There was a moment in Henry Gamble’s Birthday Party where a woman started crying and when she realised she was crying claimed she didn’t know why. In many respects that moment encapsulated a choice throughout the movie to leave the inner lives of the characters open to our interpretation, which left me wondering how much could be read without a background in the particular social mores of conservative Christianity.
As someone raised within a small fundamentalist Baptist church, Henry Gamble’s Birthday Party resonated with me almost more than I would like to admit. Although nominally about a young gay man’s coming of age, the semi-autobiographic film from Stephen Cone was highly concerned with showing how repression of this sort affects everyone involved in their relationships with their bodies, sexuality, and self-esteem.
The framing device of seventeen-year-old Henry’s sexual awakening was most effective in the opening scene as he mutually masturbates with a nominally straight mate, but otherwise felt a little swept to one side as almost every other character was given screen time to emote and, in a few cases, neatly resolve their arc. The strongest performance came from actress Elizabeth Laidlaw who played Henry’s adulterous mother Kat. From the moment she appeared on screen it was clear that Kat’s story would add a pathos to the film, and it was encouraging to have a mother’s sexual agency acknowledged and explored with such subtlety during a teenage coming of age tale.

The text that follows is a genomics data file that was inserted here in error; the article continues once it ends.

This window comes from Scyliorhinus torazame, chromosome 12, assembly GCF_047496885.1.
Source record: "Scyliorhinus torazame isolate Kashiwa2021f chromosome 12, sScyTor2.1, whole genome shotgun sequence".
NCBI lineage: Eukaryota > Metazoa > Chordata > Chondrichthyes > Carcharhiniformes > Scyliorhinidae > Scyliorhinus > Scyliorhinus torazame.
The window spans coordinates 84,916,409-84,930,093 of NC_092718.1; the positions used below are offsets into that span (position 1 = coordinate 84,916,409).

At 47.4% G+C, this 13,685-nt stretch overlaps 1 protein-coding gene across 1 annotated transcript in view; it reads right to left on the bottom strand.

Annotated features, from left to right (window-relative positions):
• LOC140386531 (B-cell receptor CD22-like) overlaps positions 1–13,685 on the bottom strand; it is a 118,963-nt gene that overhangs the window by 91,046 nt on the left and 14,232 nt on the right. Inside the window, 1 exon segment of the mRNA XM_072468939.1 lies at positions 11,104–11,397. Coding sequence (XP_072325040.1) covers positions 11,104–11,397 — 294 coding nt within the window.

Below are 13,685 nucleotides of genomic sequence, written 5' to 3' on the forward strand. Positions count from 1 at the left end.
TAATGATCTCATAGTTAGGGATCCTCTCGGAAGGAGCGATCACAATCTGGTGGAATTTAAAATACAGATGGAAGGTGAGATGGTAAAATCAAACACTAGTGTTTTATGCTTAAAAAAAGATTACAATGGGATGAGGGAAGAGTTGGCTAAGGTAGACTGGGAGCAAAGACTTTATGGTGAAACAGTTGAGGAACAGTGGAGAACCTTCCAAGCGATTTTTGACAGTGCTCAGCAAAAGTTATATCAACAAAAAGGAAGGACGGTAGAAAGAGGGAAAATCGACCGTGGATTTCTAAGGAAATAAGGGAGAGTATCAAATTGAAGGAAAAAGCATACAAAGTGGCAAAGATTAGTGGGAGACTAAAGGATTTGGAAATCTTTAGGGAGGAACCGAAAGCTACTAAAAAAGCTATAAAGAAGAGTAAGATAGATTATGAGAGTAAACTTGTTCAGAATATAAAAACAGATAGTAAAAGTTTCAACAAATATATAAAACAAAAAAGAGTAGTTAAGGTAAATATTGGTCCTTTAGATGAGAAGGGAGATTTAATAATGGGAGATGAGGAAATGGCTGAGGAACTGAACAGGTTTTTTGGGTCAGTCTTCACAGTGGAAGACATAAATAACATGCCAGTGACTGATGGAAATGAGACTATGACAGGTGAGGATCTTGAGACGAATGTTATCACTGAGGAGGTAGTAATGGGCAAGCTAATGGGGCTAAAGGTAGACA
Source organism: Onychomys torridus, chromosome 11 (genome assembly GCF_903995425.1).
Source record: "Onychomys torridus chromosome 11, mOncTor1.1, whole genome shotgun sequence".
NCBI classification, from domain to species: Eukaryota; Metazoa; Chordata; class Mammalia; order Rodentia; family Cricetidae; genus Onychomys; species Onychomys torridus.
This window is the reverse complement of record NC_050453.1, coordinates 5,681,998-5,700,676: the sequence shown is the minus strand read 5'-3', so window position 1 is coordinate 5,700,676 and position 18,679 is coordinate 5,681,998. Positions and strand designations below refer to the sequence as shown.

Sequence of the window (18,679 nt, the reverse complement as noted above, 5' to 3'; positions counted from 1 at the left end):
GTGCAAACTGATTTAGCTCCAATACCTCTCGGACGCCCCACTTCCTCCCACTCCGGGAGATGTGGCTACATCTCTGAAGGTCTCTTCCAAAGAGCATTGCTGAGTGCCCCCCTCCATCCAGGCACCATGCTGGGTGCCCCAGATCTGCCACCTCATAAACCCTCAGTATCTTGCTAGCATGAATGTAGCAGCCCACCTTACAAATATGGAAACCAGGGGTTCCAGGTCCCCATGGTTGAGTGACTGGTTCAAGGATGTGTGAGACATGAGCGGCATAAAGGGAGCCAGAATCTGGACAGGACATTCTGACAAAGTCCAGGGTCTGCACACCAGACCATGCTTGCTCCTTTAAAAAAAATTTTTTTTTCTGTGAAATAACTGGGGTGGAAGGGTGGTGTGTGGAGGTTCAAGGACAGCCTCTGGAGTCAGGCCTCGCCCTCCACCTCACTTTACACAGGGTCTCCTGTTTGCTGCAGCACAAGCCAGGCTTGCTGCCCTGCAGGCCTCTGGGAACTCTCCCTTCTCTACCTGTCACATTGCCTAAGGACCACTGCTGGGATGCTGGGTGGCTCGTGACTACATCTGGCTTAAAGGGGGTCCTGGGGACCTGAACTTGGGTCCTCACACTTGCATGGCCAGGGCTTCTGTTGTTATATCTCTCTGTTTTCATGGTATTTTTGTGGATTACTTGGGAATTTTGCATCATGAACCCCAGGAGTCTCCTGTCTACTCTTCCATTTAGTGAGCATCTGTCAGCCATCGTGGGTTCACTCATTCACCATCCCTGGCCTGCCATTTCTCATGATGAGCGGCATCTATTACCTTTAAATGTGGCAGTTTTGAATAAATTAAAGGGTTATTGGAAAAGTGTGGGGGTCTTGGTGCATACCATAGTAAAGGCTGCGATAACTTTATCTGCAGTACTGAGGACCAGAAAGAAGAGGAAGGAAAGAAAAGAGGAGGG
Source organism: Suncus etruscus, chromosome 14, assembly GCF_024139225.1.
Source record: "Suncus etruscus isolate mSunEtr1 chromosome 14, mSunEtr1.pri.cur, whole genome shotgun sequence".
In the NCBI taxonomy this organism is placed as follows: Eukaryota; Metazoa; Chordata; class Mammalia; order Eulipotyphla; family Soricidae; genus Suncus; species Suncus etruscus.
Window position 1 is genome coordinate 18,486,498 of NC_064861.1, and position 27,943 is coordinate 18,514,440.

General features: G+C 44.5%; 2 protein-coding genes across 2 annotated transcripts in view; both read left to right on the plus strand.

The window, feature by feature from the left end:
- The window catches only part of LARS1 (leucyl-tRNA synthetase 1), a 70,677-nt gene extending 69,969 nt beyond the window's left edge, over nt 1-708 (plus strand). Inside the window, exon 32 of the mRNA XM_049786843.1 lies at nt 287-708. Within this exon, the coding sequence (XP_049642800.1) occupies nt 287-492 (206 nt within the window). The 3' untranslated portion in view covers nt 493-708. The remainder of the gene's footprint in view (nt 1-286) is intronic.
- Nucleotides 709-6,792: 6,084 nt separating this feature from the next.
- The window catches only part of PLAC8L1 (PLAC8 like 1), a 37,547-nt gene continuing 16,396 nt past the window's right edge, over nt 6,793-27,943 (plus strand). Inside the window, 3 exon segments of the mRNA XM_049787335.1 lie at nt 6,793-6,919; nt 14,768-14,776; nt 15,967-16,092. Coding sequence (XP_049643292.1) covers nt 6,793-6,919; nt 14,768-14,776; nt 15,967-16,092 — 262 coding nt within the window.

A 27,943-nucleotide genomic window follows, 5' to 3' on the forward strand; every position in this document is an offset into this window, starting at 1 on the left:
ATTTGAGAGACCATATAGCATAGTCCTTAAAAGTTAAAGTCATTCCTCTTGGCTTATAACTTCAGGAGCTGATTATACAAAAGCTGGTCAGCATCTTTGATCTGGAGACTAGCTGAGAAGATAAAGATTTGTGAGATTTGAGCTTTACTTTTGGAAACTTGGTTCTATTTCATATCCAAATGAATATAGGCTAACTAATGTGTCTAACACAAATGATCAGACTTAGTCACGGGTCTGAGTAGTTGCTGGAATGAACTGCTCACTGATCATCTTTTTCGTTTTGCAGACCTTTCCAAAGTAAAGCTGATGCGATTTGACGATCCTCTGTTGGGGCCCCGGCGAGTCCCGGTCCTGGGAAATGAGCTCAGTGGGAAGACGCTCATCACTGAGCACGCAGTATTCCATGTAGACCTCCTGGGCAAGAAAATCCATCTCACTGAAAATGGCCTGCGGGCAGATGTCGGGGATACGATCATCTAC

Saying that, a tighter movie just focused on Henry might have been a little more satisfying, but the larger assembly cast style did provide an opportunity to critique social conservatism and some of its underlying hypocrisies – though some of this criticism was more heavy-handed than others. A particularly grating scene involved an atheist girl embarrassing another about studying biology at a Christian college, without giving enough weight to the reasons why someone might cling to their faith in the face of threatening theories like, gasp, evolution or homosexuality.
And yet, there were no real consequences for the subtle acts of abuse within the movie, and it didn’t feel like enough education or acceptance really took place – though lip service was maybe paid to it.
Overall, it maybe wasn’t the movie I wanted it to be – cathartic and authentic for those of us who carry our religious upbringings around like a judgemental weight around our necks. Instead, maybe, it will help lift a lid on the ways in which this insidious harm still takes place. If you think that conservative Christianity is harmless maybe give it a watch, but otherwise it will probably leave more old wounds open than it manages to close.
*Screened as part of the Scottish Queer International Film Festival 2016